CITY shoppers have been invited to do their bit to deal as part of a council crackdown on nuisance ‘opportunistic scavengers’ gulls which have blighted Worcester city centre.
Worcester City Council has joined forces with Worcestershire Regulatory Services and Worcester BID to raise awareness of what actions can be taken to clamp down on the gulls.
The new campaign will see advice leaflets, posters, signs on litter bins, radio adverts and tips for businesses rolled out in a bid to encourage city residents and businesses to do what they can to reduce the impact of gulls in Worcester.
Advice leaflets aimed at city businesses will also be sent out by Worcester BID. They include tips on how to stop gulls nesting on roofs and advice for how cafes and restaurants can deter the birds from swooping on their customers.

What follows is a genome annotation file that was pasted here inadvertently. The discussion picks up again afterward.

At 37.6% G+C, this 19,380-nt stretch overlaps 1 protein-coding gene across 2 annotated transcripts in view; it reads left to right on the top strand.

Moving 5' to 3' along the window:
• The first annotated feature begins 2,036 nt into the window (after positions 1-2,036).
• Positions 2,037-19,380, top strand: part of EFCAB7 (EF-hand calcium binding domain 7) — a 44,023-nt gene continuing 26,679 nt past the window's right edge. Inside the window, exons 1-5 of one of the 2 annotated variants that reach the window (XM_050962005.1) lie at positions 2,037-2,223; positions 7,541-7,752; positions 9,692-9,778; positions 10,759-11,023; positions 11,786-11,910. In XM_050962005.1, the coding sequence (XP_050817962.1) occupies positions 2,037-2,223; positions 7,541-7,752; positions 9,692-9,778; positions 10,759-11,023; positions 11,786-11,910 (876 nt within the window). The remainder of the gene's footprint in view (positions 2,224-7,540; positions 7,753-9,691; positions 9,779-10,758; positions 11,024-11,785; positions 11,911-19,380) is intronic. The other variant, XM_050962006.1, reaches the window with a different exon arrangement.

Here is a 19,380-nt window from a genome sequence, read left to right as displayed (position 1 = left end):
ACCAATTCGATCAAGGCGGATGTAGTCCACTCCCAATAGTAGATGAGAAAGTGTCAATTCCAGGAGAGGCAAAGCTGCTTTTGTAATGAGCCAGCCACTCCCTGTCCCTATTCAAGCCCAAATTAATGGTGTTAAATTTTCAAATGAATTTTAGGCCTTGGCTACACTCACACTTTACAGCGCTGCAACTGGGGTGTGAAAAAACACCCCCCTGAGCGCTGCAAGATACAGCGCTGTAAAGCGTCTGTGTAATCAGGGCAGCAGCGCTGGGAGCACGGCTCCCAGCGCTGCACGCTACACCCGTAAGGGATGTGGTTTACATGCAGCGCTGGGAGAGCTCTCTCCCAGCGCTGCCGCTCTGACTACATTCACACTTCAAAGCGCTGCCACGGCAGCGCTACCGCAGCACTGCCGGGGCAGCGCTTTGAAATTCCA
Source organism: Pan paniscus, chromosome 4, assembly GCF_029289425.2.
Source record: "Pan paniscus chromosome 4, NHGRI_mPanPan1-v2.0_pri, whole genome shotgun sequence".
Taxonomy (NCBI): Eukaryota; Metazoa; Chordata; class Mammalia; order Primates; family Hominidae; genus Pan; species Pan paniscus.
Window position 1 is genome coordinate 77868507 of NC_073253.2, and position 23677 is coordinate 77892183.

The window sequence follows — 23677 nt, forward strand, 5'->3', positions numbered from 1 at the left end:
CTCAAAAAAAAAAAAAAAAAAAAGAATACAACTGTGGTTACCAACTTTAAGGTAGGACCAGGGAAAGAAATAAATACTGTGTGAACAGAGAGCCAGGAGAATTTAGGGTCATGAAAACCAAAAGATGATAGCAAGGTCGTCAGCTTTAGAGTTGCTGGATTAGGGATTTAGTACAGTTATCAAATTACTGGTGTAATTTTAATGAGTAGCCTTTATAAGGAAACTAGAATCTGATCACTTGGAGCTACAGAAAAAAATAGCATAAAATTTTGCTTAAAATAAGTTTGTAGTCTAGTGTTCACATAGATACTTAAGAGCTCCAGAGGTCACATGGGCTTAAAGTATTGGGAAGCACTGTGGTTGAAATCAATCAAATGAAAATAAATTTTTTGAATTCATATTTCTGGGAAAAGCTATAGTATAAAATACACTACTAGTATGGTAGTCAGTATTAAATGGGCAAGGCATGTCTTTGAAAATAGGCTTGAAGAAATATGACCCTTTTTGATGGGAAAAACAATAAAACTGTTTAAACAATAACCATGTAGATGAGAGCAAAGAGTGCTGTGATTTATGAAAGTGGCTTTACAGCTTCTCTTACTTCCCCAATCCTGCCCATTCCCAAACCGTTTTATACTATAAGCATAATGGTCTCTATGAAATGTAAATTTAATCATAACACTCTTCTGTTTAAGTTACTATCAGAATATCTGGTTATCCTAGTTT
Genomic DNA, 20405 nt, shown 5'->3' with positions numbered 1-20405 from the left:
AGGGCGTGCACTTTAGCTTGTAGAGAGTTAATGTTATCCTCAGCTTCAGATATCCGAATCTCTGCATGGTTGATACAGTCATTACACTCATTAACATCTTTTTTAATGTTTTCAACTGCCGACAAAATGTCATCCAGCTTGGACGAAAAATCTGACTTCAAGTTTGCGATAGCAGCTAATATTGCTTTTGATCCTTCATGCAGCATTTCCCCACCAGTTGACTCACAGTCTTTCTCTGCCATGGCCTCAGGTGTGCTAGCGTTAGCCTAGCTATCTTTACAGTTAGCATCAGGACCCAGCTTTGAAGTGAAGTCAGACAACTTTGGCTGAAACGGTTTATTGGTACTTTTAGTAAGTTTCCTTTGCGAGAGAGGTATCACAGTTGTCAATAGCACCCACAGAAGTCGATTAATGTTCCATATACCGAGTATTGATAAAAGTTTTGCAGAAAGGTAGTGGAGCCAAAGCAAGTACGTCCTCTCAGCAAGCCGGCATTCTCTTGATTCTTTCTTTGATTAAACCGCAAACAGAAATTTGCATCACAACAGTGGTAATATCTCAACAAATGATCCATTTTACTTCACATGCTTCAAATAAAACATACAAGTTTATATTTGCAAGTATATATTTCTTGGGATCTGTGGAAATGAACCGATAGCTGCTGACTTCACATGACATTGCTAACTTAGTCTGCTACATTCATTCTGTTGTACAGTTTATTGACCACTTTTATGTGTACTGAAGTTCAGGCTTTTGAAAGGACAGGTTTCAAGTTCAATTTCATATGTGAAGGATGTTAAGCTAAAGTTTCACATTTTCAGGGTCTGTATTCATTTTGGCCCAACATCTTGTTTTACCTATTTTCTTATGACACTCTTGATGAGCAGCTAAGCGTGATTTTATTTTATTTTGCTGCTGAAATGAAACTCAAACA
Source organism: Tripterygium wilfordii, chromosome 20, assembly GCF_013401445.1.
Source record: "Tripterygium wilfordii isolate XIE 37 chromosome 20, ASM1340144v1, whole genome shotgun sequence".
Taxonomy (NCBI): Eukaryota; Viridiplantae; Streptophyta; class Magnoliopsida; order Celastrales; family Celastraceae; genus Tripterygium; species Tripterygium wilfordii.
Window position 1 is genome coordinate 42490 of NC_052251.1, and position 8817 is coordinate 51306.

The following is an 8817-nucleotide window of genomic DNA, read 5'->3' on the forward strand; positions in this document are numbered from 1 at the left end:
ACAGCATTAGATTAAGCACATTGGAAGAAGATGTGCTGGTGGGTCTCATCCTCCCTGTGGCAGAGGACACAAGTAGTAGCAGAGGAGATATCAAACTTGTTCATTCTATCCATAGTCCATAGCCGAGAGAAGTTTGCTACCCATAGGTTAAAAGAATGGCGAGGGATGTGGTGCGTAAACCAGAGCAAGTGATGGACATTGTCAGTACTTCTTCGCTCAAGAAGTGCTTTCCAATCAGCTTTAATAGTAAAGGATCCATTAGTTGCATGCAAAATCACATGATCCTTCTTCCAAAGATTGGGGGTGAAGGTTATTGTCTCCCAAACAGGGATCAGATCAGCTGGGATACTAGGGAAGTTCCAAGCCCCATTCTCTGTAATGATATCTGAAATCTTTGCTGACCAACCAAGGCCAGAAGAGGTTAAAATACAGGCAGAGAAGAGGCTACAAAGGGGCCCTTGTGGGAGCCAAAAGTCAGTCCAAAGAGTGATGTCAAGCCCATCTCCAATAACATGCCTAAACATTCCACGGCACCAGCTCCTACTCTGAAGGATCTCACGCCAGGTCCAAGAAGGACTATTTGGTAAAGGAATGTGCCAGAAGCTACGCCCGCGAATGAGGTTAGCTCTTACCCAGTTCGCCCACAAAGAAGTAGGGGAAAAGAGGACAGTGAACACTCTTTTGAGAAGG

The City Council has also invested in gull-proof waste sacks and new litter bins will be installed around the city centre in the next few months which are designed to stop gulls getting in to pull food out.
The ongoing crackdown will also see the egg replacement programme extended to help control gull numbers.
The realistic fake eggs are placed in gulls’ nests and the birds continue to sit on them, without laying a replacement. As a result, fewer chicks are hatched each year.
Coun Joy Squires, chair of the City Council’s Environment Committee, said: “Gulls can create problems for all of us in Worcester.
“They scavenge food, spread their droppings on our buildings and pavements, and they can be very noisy.
“There is no easy, single solution to the problem, but if we all take a few simple actions, we can help to reduce the nuisance and problems they cause.”
Coun Alan Feeney, vice chair of the committee, said: “Gulls are opportunistic scavengers. We can all play a part in tackling the problems they cause and one of the simplest ways is to make sure we dispose of leftover food responsibly.
“Remember – feed the bins, not the gulls.”